‘Losing the Sky’ raises environmental concerns at City College

Astronomy talk warns students of light pollution’s effects on the sky
City College professor Lisa Will, center, answers questions for the audience in the campus planetarium, Wednesday, March 13, 2024. Photo by Nadia Lavin/City Times Media
City College professor Lisa Will, center, answers questions for the audience in the campus planetarium, Wednesday, March 13, 2024. Photo by Nadia Lavin/City Times Media

San Diego City College students joined Lisa Will, a physical science professor at City, for the latest World Cultures Program presentation of the semester at the campus planetarium on March 13. 

The astronomy talk was a call to action for the sky to be a protected environment. 

“Is it just an astronomy problem,”  Will explained. “We’re getting companies that are able to impact the sky of the world and all they have to do is get FCC approval, but it’s altering the sky for everyone. No one was asked for their consent to have their sky altered.”

The different satellites in the Earth’s orbit are projected in the campus planetarium, Wednesday, March 13, 2024. Photo by Nadia Lavin/City Times Media

The World Cultures events at City inspire understanding, appreciation and the celebration of human diversity on our campus and in the world, according to the San Diego City College World Cultures website

Members of the audience were encouraged to use their voices to get satellite regulations put into place.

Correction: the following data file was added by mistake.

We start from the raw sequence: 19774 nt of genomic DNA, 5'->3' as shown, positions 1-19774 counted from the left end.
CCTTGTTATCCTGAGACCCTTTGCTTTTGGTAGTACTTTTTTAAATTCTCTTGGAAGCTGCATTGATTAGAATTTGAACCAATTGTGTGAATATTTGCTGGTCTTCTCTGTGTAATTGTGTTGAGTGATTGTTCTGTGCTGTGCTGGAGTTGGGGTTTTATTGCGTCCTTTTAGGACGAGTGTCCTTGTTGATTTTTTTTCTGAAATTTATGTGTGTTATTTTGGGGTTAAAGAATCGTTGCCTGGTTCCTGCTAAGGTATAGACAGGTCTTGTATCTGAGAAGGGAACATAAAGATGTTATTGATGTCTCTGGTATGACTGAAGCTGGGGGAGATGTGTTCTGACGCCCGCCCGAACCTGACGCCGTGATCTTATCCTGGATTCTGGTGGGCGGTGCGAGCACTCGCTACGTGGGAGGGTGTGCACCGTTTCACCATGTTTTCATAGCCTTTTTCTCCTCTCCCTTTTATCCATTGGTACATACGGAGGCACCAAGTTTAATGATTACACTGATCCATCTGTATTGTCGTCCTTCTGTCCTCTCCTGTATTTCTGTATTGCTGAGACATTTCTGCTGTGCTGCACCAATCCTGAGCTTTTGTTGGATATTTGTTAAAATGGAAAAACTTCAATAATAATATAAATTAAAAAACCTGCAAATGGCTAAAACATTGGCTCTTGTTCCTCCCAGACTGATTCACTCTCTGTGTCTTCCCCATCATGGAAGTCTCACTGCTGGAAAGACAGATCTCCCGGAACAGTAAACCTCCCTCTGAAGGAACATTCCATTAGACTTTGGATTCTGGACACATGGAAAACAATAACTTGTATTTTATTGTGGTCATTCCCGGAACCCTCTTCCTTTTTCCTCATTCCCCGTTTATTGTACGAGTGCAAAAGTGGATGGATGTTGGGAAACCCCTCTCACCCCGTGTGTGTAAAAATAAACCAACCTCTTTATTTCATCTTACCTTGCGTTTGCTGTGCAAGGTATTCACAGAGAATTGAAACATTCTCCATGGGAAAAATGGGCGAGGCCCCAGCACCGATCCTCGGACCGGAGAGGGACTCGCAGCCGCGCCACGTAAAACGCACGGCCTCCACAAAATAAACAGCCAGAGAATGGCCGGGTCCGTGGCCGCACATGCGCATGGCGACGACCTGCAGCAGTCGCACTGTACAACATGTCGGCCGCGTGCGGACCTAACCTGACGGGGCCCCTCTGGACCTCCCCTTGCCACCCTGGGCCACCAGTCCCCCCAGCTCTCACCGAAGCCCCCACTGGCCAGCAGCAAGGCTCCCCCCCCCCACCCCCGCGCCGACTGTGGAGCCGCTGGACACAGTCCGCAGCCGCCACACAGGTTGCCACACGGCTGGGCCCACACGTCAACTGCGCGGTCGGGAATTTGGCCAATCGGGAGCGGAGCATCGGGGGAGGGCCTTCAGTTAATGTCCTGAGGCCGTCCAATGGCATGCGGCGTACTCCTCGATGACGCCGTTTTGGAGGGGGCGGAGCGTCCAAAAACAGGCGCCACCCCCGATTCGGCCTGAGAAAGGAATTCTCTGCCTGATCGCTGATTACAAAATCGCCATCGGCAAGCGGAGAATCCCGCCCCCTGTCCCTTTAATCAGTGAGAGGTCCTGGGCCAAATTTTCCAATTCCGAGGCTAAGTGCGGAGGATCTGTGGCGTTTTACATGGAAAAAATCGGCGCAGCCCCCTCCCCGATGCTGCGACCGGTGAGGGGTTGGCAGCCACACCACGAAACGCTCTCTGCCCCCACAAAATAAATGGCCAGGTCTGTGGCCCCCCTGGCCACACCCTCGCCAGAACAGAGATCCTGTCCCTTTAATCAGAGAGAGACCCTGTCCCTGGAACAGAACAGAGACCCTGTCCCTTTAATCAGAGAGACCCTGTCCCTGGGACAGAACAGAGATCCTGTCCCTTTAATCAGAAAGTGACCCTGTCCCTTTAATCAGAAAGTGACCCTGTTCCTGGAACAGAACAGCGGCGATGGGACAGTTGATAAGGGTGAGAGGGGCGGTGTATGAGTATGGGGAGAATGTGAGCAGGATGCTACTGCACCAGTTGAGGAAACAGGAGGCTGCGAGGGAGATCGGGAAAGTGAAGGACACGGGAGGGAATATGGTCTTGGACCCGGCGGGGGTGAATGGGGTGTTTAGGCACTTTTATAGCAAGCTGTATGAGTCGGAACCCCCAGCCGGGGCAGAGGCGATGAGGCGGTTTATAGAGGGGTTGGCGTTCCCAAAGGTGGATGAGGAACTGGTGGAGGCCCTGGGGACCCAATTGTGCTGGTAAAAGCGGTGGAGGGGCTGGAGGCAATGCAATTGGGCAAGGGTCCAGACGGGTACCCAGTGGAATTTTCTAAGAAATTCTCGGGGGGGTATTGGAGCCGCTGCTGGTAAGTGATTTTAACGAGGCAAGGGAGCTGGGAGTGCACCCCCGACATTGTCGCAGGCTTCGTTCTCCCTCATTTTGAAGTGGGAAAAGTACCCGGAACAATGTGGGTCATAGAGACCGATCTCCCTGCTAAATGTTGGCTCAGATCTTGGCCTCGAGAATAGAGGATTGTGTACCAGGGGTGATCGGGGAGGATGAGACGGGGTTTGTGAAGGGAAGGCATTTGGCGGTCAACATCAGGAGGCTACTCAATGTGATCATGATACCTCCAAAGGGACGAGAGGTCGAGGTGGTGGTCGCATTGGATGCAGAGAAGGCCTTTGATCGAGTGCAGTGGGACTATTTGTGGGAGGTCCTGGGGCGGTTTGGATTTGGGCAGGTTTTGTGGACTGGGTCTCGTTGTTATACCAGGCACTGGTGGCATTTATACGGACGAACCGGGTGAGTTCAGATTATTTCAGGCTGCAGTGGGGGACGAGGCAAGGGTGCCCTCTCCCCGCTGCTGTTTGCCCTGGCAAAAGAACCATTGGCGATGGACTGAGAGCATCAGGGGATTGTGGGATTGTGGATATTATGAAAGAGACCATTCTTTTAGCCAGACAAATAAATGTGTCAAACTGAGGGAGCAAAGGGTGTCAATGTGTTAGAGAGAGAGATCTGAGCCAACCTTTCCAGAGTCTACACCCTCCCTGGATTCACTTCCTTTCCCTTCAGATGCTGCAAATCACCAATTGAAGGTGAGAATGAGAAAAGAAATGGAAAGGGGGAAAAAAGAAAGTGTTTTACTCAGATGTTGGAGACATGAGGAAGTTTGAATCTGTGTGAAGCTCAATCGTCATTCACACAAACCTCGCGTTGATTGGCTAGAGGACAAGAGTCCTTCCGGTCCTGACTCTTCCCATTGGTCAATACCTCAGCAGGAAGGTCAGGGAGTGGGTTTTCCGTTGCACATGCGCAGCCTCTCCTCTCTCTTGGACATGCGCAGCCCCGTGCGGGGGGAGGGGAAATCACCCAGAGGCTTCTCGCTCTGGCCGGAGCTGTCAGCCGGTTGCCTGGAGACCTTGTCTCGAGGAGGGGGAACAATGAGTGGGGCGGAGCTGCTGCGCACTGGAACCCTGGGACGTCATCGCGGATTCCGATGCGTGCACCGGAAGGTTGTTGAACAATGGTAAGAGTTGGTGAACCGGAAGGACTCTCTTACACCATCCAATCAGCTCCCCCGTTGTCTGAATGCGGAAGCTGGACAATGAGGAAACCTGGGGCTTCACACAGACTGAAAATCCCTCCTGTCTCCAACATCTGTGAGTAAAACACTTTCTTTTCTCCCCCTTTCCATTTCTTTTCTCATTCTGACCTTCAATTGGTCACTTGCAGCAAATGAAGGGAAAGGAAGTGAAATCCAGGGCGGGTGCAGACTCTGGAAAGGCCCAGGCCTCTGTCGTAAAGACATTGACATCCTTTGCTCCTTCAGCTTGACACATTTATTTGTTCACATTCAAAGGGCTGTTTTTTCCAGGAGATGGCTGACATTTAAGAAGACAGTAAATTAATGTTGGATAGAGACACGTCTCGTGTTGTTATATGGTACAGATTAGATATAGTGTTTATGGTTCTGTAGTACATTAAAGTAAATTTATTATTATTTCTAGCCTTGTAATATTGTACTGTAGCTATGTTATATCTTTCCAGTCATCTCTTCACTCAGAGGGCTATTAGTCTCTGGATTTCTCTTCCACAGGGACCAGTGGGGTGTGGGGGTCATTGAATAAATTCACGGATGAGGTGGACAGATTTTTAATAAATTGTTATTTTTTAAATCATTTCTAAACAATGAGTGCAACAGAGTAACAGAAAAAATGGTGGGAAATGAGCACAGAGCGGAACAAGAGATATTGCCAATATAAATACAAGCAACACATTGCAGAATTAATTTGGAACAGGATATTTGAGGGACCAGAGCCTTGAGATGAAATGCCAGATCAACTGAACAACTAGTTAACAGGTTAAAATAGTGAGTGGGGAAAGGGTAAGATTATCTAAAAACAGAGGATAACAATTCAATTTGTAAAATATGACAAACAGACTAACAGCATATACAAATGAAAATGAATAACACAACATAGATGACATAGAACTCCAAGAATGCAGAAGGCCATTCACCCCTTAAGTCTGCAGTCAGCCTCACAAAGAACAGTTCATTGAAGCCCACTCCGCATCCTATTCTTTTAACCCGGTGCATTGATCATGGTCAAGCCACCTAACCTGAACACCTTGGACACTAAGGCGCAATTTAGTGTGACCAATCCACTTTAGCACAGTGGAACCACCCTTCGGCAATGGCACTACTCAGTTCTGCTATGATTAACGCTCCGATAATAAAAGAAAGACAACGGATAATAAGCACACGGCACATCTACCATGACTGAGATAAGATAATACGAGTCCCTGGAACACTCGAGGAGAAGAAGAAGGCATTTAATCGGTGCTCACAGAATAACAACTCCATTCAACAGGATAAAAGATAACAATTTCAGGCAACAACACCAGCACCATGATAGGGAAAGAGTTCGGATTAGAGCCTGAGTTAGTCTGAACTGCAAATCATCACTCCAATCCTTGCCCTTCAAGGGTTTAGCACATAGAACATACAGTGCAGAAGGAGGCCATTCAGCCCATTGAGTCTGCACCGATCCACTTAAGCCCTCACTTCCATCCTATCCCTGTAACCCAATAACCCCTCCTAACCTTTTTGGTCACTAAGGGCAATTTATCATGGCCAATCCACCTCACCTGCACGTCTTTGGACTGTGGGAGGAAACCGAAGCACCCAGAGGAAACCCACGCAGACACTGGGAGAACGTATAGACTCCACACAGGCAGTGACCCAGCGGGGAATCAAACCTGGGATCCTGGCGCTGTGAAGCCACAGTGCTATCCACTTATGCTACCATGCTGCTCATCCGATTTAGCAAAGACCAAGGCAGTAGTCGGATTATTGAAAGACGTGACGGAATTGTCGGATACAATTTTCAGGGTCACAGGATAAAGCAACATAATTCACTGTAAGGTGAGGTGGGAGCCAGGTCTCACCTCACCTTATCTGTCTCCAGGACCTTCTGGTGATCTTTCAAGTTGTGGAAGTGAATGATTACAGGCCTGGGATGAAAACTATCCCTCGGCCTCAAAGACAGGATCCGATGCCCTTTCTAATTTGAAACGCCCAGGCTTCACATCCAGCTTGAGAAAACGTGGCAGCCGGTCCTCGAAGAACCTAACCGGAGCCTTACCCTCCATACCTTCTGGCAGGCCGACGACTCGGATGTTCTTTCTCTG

“Astronomers don’t have money, we are not a lobbying group that senators listen to,” Will said. 

Members of the audience were in awe of the night sky before them. 

With “woahs” from the audience echoing throughout the room at the change in scenery, Will showcased what will be lost in the night sky if no action is taken toward making it a protected environment.

Arianna Rodriguez, 21, a fine arts and business student at City, explained they knew what light pollution was but they weren’t aware of the gravity or the situation.

“It’s really unprecedented, the hypercapitalism of it all,” Rodriguez said,  “I thought you were only allowed to send things into space within a regulated scientific organization. It makes me upset.”

“(The sky is) a way people tell stories, a way that people feel connected to their ancestors, it is the origin of our calendars, it is the origin of our system of time,” Will told the audience before dismissing them. “Contact your representatives to express concern, advocate that the sky should be considered in an environment.”

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